Tag Archives: Betty and Barney Hill

(Some) UFO History

It’s About Time

Ghost Rocket

     70 years. That’s how long it’s been since intelligence analysts coined the term “ghost rockets” for select reports of aerial phenomena. Some UFO researchers eventually attributed the sightings to extraterrestrial visitation, a remarkably unsupported conclusion.

69 years. That’s the amount of time since Kenneth Arnold reported seeing multiple unidentified flying objects while involved in an investigation of what turned out to be an extremely suspicious UFO case.

Jack Brewer
By Jack Brewer

69 years is also the time since Project Seal, which had actually been discontinued, was misrepresented to the press as an ongoing top secret operation involving an airborne super weapon on the scale of the atomic bomb. Articles about the Arnold sighting and what would later prove to be the false weapons development story were in at least one instance published on the same newspaper page.

It’s also been 69 years since the Roswell Army Air Field issued a press release stating the 509th Operations Group recovered a “flying disc,” quickly followed by a second statement advising a “weather balloon” was retrieved. The story went on to – oh, never mind. Let’s just say decades of unreliable research and unverified claims were followed by a hair brained mummy story and an unpublished debate.

63 years. That’s how long since DCI Allen Dulles formally green lighted MKULTRA, a behavior modification project consisting of torture, drugs, hypnosis and involuntary human experimentation. It’s been 53 years since the creation of the KUBARK interrogation manual which contained techniques for use on uncooperative detainees. It was 14 years since the Bush administration began using Guantanamo Bay as a prison, and seven years since ex-Bush official Lawrence B. Wilkerson told the AP most detainees were innocent and there was no meaningful attempt to discriminate who was transported to Cuba for interrogation. Two years is how long since the Senate Select Committee on Intelligence released its 500-page summary of the still classified 6,000-page CIA torture report, and it’s been a little over a year since publication of the Hoffman Report, a document calling into serious question the relationship between the CIA and American Psychological Association. It was about a year ago the ACLU filed a lawsuit against two psychologists who developed “enhanced interrogation techniques” for the Agency, and it’s been a few days since writer and researcher Joseph Hickman, who served in the 629th Military Intelligence Battalion at Guantanamo Bay, stated in an interview that ideas about operations and techniques used at Gitmo came from the MKULTRA program. For more info see the work of Jeffrey Kaye, the reporting of Jason Leopold, and the Seton Hall Law Center paper, Guantanamo: America’s Battle Lab, among other sources.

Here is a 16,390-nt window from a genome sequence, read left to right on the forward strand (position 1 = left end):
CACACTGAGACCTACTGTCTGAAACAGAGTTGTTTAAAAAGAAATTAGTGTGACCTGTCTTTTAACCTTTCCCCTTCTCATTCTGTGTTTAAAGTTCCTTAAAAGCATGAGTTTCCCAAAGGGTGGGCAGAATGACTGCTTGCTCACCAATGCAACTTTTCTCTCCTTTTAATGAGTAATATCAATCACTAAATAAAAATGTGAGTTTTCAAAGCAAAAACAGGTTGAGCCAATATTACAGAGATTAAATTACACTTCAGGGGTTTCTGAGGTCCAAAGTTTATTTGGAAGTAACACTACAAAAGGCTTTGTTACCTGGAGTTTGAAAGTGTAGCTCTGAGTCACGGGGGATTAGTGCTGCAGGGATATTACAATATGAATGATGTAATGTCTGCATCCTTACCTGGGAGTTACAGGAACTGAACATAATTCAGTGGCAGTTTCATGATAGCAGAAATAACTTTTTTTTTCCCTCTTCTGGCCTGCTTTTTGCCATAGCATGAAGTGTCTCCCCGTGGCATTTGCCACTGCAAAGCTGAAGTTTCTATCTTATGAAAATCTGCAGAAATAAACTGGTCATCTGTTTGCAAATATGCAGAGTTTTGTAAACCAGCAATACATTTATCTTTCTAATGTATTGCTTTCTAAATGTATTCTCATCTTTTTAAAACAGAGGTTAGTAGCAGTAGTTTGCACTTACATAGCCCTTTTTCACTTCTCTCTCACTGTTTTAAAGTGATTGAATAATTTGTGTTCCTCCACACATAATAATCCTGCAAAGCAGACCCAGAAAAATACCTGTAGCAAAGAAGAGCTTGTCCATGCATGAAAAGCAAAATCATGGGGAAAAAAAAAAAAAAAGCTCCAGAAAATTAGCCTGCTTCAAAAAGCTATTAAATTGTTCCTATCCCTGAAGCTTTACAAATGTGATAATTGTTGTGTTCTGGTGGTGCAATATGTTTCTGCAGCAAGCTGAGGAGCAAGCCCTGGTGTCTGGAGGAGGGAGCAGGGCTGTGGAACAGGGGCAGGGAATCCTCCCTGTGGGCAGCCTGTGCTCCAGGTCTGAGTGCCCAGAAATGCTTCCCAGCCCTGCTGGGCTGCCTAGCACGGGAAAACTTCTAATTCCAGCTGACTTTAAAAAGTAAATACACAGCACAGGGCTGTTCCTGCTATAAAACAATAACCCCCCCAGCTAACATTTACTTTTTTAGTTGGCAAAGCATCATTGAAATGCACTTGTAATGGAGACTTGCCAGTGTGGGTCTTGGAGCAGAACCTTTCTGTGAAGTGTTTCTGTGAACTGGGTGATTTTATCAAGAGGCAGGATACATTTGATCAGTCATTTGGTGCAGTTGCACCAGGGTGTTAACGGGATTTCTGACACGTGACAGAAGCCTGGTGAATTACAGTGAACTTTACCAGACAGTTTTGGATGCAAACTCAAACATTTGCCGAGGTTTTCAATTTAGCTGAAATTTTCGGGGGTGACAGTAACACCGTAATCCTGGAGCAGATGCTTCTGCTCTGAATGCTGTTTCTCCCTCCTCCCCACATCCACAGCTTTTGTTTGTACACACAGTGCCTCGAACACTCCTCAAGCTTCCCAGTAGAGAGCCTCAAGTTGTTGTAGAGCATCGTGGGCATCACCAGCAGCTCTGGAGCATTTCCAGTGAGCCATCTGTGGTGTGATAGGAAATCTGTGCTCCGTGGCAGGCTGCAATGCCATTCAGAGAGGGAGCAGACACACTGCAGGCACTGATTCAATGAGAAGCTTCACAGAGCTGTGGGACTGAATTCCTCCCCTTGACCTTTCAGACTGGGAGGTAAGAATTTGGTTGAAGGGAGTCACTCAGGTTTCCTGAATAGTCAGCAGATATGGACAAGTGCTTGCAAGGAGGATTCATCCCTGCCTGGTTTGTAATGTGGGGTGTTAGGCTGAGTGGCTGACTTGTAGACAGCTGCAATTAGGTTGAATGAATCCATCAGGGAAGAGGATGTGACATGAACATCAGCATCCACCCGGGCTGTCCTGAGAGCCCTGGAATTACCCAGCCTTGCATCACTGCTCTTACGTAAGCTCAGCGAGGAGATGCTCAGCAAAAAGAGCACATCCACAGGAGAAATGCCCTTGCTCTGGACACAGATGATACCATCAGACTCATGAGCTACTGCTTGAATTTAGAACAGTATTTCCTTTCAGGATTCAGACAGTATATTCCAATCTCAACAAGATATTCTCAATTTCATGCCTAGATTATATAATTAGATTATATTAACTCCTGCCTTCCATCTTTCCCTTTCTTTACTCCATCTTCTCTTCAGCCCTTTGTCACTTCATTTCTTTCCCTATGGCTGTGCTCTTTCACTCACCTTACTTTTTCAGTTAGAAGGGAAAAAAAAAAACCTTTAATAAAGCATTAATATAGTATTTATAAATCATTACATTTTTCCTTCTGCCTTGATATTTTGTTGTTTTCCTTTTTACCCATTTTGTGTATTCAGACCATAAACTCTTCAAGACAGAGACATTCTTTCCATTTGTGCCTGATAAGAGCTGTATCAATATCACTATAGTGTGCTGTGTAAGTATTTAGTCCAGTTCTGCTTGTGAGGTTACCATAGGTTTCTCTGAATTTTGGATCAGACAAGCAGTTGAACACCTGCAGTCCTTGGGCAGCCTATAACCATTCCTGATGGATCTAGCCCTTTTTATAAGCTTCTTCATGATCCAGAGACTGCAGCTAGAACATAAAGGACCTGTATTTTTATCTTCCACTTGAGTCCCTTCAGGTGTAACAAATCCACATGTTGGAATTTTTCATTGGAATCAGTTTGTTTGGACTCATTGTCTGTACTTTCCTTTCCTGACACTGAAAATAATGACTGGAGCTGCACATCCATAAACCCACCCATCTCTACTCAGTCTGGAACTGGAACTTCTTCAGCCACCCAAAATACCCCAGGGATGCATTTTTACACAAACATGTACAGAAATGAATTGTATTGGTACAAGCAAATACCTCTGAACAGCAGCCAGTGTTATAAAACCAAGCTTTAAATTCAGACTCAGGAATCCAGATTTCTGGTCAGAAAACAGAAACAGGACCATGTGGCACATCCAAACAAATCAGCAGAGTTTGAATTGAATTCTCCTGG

60 years is the length of time it’s been since the FBI launched Counterintelligence Program, or COINTELPRO. It was a brutal effort, later acknowledged by the FBI to be “rightfully criticized,” to “expose, disrupt and otherwise neutralize” targeted organizations. About a month is how long it’s been since the FBI director questionably chose to formally announce an investigation of a presidential candidate while failing to disclose the Bureau’s quite likely investigation of a rival candidate.

Over half a century. It’s now been 53 years since Dr. Benjamin Simon employed hypnosis with Betty and Barney Hill. In spite of all the material now published by qualified experts establishing hypnosis as extremely ineffective as a memory enhancer – and the fact Dr. Simon was reportedly treating trauma, not conducting a UFO investigation – a segment of the UFO community continues to promote hypnosis-induced testimonies as accurate interpretations of objective reality. It’s been some 40 years since Leo Sprinkle influenced the genre with his hypnotic regressions, 35 years since Budd Hopkins employed hypnosis to establish himself as a supposed UFO expert, and 20+ years since former MUFON Director of Abduction Research John Carpenter covertly provided Robert Bigelow with data, including recordings of hypnosis sessions, from case files of alleged alien abductees in exchange for cash. It was six years ago the story broke that amateur hypnotist David Jacobs instructed Emma Woods during telephone hypnosis sessions to tell people she suffers from multiple personality disorder, consider wearing a chastity belt – that he could send her – as a strategy for dealing with alleged ET-human hybrids, and mail him her unwashed underpants without thinking about it afterwards. Jacobs rather incredibly described himself as an advocate of scientific methodology.